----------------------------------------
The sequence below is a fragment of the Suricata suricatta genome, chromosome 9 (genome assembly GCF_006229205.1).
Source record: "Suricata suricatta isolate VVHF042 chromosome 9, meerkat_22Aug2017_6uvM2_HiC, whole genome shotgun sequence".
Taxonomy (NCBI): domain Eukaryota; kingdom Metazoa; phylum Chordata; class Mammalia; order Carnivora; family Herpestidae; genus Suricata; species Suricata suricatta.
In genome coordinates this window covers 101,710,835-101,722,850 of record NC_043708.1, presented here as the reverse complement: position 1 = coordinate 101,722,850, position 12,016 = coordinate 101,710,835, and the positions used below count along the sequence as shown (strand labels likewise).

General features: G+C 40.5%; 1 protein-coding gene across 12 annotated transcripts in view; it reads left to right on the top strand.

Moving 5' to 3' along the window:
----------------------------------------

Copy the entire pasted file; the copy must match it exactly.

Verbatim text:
The sequence below is a fragment of the Suricata suricatta genome, chromosome 9 (genome assembly GCF_006229205.1).
Source record: "Suricata suricatta isolate VVHF042 chromosome 9, meerkat_22Aug2017_6uvM2_HiC, whole genome shotgun sequence".
Taxonomy (NCBI): domain Eukaryota; kingdom Metazoa; phylum Chordata; class Mammalia; order Carnivora; family Herpestidae; genus Suricata; species Suricata suricatta.
In genome coordinates this window covers 101,710,835-101,722,850 of record NC_043708.1, presented here as the reverse complement: position 1 = coordinate 101,722,850, position 12,016 = coordinate 101,710,835, and the positions used below count along the sequence as shown (strand labels likewise).

General features: G+C 40.5%; 1 protein-coding gene across 12 annotated transcripts in view; it reads left to right on the top strand.

Moving 5' to 3' along the window: